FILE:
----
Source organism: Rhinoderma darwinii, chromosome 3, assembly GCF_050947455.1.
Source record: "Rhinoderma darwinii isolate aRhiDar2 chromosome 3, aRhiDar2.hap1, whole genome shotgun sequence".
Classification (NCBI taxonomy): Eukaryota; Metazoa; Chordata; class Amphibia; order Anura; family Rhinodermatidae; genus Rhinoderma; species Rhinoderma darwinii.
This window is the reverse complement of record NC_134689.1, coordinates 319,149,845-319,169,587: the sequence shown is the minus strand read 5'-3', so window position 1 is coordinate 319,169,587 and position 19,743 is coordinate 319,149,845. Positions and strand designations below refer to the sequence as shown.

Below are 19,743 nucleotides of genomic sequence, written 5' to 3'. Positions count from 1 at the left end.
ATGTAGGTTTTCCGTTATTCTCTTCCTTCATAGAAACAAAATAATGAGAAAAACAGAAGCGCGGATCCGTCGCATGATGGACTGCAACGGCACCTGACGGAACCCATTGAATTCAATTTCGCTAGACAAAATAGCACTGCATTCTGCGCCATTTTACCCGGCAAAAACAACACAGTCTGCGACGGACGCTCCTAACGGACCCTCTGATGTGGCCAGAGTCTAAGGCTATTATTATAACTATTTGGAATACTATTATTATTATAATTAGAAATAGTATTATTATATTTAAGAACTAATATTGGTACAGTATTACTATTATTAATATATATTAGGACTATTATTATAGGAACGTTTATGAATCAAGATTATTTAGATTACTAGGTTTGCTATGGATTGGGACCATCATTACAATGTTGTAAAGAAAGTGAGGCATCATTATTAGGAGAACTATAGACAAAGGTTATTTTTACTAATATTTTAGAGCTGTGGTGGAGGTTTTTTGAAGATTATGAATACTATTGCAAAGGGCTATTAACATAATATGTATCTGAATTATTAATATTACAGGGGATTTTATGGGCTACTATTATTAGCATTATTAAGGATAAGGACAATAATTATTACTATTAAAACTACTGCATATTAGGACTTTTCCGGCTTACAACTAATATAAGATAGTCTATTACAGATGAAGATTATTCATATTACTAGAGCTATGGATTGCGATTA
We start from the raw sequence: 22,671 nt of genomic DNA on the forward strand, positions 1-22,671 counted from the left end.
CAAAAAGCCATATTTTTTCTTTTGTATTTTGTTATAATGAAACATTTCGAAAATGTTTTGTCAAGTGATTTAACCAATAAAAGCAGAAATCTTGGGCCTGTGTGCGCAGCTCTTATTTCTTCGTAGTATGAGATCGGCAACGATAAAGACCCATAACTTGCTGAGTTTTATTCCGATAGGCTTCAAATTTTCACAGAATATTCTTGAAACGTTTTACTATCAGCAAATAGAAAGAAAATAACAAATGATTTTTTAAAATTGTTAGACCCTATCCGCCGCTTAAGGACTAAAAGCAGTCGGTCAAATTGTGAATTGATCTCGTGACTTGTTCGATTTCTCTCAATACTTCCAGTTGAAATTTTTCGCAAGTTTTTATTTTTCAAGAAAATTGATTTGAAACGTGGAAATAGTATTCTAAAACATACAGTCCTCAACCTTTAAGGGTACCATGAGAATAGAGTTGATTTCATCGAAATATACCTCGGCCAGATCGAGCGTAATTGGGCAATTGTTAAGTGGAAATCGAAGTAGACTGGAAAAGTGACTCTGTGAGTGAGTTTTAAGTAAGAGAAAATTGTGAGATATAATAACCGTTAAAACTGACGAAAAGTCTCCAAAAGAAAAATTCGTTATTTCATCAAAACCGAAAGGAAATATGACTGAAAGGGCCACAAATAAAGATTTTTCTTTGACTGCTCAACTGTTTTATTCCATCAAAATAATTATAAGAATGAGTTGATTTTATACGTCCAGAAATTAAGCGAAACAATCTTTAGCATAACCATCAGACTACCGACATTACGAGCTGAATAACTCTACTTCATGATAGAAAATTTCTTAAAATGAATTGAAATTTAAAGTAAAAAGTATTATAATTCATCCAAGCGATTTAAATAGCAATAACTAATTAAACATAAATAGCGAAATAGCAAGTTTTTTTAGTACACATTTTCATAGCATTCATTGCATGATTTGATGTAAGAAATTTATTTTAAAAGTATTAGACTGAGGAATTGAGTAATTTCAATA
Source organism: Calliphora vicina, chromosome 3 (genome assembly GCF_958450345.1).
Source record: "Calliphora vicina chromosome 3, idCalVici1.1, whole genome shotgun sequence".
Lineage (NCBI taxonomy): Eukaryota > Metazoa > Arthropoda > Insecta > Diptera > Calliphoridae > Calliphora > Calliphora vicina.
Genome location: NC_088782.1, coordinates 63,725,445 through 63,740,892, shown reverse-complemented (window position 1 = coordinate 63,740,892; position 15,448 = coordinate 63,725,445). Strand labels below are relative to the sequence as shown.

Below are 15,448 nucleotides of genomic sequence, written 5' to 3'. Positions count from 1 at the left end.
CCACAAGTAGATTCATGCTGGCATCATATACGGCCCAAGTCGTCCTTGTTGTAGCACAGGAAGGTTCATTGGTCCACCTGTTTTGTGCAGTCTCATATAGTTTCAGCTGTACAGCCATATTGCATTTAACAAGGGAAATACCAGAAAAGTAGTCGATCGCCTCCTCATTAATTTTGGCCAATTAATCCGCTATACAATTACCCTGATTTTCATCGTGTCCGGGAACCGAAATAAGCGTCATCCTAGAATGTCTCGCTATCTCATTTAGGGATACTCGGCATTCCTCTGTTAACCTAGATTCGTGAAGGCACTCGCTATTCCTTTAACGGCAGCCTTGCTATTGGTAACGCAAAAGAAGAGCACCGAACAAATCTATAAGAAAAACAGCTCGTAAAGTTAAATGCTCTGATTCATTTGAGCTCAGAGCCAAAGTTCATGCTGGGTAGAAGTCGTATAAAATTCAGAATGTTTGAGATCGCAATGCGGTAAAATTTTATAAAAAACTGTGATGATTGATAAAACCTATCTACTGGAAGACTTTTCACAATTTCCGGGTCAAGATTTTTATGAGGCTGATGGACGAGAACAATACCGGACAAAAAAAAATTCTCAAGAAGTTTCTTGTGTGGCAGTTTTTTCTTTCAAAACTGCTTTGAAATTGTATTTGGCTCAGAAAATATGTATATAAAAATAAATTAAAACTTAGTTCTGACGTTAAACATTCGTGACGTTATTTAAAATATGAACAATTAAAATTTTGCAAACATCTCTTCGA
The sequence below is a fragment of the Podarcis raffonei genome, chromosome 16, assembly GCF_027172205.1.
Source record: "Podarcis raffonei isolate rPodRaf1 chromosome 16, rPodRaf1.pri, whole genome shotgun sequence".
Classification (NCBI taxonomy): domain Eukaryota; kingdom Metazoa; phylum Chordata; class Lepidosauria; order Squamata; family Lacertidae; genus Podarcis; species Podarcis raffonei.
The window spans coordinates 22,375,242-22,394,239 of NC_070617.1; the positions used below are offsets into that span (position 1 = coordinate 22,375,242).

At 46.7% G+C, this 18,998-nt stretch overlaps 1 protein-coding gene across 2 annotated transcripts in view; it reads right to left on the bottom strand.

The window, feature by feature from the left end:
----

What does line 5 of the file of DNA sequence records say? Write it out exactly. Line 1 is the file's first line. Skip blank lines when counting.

Below are 19,743 nucleotides of genomic sequence, written 5' to 3'. Positions count from 1 at the left end.